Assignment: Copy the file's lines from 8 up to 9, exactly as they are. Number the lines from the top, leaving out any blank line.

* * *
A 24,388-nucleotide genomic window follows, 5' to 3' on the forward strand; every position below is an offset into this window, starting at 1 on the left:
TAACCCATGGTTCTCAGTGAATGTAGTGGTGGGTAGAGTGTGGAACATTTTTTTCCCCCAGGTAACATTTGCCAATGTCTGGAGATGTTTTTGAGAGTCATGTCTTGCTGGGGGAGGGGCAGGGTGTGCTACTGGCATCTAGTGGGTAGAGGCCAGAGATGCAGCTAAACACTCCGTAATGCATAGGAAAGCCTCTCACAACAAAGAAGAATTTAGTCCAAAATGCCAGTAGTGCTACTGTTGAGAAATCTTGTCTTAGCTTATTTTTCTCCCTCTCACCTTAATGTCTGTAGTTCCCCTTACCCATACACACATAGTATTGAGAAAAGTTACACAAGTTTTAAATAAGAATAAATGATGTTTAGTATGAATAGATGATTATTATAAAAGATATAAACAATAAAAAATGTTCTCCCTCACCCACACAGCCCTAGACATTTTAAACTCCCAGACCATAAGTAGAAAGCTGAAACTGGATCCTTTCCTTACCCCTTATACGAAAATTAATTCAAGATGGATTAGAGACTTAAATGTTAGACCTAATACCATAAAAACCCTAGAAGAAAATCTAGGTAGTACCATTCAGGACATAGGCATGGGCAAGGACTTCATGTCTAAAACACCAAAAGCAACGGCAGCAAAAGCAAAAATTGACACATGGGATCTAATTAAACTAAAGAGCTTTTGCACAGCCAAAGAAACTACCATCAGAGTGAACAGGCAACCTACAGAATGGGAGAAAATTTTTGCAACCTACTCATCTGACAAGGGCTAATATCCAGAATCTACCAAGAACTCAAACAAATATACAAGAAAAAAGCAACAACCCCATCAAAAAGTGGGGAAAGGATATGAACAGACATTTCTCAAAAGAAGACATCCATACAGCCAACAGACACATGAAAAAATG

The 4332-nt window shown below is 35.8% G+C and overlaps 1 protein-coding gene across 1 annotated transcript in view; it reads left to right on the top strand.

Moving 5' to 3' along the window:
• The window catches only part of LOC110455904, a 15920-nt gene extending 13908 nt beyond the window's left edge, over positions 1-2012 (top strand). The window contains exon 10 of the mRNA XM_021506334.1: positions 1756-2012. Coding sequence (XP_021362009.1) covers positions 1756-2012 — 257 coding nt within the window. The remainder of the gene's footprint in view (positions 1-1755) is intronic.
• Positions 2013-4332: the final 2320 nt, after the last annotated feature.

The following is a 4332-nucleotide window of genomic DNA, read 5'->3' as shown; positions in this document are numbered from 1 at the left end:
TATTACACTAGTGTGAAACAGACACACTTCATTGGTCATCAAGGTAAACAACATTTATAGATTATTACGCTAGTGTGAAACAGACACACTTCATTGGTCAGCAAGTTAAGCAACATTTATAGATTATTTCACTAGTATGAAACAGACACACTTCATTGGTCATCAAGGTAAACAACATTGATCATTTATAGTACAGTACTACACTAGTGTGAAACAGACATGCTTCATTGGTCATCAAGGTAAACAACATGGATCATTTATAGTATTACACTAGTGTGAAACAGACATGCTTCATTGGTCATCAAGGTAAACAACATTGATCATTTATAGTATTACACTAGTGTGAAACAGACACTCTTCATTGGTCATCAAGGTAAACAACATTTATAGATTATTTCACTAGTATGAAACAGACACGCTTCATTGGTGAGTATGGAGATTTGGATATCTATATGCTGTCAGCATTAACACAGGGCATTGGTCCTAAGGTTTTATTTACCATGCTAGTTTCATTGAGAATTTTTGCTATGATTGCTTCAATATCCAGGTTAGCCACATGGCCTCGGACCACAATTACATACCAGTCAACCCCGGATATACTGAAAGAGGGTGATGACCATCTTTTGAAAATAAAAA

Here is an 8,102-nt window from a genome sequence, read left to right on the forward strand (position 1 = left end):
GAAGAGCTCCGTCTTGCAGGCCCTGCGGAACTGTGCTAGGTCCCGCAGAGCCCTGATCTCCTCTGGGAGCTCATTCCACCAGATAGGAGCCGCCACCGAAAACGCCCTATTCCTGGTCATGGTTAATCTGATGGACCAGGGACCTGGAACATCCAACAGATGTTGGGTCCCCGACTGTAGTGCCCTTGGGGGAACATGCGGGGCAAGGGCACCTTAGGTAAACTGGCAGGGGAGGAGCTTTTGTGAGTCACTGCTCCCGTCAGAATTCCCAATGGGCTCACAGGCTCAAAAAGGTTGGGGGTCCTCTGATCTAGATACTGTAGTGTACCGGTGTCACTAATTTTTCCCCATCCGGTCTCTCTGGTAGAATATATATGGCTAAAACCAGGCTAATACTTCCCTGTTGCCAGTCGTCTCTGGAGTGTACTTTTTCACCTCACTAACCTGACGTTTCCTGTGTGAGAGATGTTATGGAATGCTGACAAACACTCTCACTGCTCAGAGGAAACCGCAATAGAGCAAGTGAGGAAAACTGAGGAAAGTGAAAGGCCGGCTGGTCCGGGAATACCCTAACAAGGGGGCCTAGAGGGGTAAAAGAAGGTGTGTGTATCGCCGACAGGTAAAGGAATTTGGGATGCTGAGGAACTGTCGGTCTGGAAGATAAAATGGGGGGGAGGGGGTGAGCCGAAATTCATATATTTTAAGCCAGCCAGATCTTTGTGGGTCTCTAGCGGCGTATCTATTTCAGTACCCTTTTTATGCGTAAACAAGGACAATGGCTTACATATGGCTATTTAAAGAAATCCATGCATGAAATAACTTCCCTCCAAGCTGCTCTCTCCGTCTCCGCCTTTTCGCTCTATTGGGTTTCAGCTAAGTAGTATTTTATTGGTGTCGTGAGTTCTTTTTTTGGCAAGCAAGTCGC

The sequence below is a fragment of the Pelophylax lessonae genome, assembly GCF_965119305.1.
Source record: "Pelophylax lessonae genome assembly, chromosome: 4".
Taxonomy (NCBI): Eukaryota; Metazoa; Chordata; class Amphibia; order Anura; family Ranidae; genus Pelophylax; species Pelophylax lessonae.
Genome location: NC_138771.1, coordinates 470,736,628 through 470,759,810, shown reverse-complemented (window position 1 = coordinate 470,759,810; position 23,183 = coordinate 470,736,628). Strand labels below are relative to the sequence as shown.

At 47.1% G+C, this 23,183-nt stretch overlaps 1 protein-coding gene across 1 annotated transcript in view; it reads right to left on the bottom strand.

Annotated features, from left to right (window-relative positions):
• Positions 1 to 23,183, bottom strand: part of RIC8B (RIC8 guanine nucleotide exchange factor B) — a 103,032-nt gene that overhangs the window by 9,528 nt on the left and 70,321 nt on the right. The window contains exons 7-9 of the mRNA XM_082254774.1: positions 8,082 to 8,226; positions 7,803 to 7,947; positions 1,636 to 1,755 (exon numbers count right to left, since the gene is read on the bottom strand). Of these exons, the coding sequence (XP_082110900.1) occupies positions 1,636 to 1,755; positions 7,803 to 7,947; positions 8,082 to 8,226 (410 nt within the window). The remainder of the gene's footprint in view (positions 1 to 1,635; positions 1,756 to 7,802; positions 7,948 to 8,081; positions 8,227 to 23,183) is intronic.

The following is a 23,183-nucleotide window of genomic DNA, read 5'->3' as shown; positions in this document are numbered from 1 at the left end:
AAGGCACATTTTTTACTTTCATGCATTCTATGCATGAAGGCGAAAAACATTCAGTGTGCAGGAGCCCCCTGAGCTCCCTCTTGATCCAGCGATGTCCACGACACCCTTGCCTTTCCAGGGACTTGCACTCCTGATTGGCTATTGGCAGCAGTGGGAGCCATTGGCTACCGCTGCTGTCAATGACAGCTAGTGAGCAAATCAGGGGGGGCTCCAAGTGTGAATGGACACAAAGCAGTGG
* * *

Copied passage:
TATTACACTAGTGTGAAACAGACACACTTCATTGGTCATCAAGGTAAACAACATTTATAGATTATTACGCTAGTGTGAAACAGACACACTTCATTGGTCAGCAAGTTAAGCAACATTTATAGATTATTTCACTAGTATGAAACAGACACACTTCATTGGTCATCAAGGTAAACAACATTGATCATTTATAGTACAGTACTACACTAGTGTGAAACAGACATGCTTCATTGGTCATCAAGGTAAACAACATGGATCATTTATAGTATTACACTAGTGTGAAACAGACATGCTTCATTGGTCATCAAGGTAAACAACATTGATCATTTATAGTATTACACTAGTGTGAAACAGACACTCTTCATTGGTCATCAAGGTAAACAACATTTATAGATTATTTCACTAGTATGAAACAGACACGCTTCATTGGTGAGTATGGAGATTTGGATATCTATATGCTGTCAGCATTAACACAGGGCATTGGTCCTAAGGTTTTATTTACCATGCTAGTTTCATTGAGAATTTTTGCTATGATTGCTTCAATATCCAGGTTAGCCACATGGCCTCGGACCACAATTACATACCAGTCAACCCCGGATATACTGAAAGAGGGTGATGACCATCTTTTGAAAATAAAAA

Here is an 8,102-nt window from a genome sequence, read left to right on the forward strand (position 1 = left end):